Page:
Aspects on interactions between mid- to high latitude atmospheric circulation and some surface processes
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The Arctic is a hot topic in Climate Research. A large number of signs of a warming Arctic Climate have been identified the latest years. This is of major concern in light of the increasing atmospheric content of greenhouse gases. The climate research community projects future warming of the climate in the high latitudes as a response to increased amounts of anthropogenic release of greenhouse gases since the pre-industrial era. The overall objectives of this work has been to study the mid- and high latitude climate and climate variability, and to evaluate how well some climate processes that contribute to determine the Arctic climate and variability are represented and simulated in climate models. A new data set of storm tracks trajectories and statistics over the Northern Hemisphere for the period 1948-2002 has been developed. The variability of the cyclones extending to the Nordic Seas is studied in particular, and it is found that both the number of storms and their intensity exhibits a strong decadal and interannual variability. The ocean volume transports into and out of the Nordic Seas shows a relatively close relation to the wintertime cyclone intensity and cyclone count. To have confidence in future projections of climate, it is necessary to evaluate how the model behaves in a climate regime different from modern day. To do this two model simulations of the last glacial maximum (LGM) was performed. The reconstructions of sea surface temperatures in the Nordic Seas in LGM differ from perennial sea ice cover to having open ocean during the summer. The large scale atmospheric circulation patterns of the two different climate reconstructions are studied. It is found that the perennial sea ice cover produces a circulation pattern which may be too zonal to support the existence of the large north Eurasian ice sheets. In the case with seasonally open ocean the air masses carries larger amounts of heat and moisture towards the ice sheets and represents a larger degree of meridional circulation. The current general circulation models, including several of those used by the IPCC, show considerable disagreement in simulating present day high latitude climate. This is of major concern and reduces the confidence in future model projections of high latitude climate. To investigate how turbulent vertical exchange processes in the Arctic boundary layer is represented by the climate models a simulation with high vertical resolution in the lower part of the atmosphere is performed. This reveals that the coarse vertical resolution commonly employed in the climate models are unable to reproduce important exchange processes in the Arctic boundary layer. In the case of our model this results in a warm bias over the Arctic Ocean. By increasing the vertical resolution we achieve a better representation of vertical turbulent exchange processes with the result of reproducing more realistic surface fluxes and surface air temperatures.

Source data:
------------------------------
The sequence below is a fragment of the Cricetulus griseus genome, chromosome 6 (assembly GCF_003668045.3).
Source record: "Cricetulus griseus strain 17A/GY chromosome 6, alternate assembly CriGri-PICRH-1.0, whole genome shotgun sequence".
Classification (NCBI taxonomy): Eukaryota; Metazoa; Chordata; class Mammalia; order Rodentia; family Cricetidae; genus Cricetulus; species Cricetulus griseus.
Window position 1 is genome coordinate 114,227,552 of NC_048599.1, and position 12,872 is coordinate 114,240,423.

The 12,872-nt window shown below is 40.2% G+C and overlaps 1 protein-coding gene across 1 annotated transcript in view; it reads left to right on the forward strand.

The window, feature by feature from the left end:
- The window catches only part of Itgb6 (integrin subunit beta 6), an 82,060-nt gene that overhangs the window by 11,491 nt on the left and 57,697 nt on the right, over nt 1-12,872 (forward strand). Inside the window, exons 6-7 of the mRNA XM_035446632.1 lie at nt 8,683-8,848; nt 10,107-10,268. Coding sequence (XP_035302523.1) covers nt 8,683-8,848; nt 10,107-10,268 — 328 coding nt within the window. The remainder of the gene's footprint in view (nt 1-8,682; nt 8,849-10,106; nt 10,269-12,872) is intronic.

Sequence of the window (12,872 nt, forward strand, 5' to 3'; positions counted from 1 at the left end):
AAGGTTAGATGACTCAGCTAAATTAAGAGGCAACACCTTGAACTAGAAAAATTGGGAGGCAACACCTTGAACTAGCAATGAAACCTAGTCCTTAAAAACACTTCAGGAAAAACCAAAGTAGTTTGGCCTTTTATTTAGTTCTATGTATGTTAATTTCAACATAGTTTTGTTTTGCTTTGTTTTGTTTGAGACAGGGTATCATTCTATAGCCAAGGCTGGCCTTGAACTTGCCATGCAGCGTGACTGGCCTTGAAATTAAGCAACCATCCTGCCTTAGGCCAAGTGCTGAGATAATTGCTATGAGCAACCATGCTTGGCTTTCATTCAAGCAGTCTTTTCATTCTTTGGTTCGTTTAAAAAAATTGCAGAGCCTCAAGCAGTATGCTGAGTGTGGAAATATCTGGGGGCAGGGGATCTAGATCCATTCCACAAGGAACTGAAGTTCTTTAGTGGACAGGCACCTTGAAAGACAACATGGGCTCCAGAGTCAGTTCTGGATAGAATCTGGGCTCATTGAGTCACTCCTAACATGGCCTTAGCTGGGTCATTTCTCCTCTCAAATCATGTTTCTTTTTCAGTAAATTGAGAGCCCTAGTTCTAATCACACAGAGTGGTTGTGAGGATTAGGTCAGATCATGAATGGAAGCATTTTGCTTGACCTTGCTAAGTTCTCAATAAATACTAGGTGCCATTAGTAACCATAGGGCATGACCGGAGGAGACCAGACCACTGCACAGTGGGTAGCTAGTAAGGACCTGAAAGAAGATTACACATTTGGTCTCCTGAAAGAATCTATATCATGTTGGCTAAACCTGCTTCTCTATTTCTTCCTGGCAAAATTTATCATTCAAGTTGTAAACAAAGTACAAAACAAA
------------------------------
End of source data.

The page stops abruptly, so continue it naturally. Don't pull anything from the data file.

Paper 1: Sorteberg, A.; Kvamstø, N. G.; Byrkjedal, Ø., 2005, Wintertime Nordic Seas Cyclone Variability and its Impact on Oceanic Volume Transports Into the Nordic Seas, pp. 137-156. In: Drange, H.; Dokken, T.; Furevik, T.; Gerdes, R.; Berger, W., The Nordic Seas. An Integrated Perspective, Geophysical Monograph Series 158, 370 p. Copyright 2005 the American Geophysical Union. Reproduced with permission. Published version.Paper 2: Climate Dynamics 26(5), Byrkjedal, Ø.; Kvamstø, N. G.; Meland, M.; Jansen, E., Sensitivity of last glacial maximum climate to sea-ice conditions in the Nordic Seas, pp. 473-487. Copyright 2006 Springer-Verlag. Reproduced with permission. Accepted version. Published version available at: http://dx.doi.org/10.1007/s00382-005-0096-2Paper 3: Climate Dynamics 30(7-8), Byrkjedal, Ø.; Esau, I.; Kvamstø, N. G., Sensitivity of simulated wintertime Arctic atmosphere to vertical resolution in the ARPEGE/IFS model, pp. 687-701. Copyright 2007 Springer-Verlag. Reproduced with permission. Submitted version. Published version available at: http://dx.doi.org/10.1007/s00382-007-0316-z
PublisherThe University of Bergen
Copyright Øyvind Byrkjedal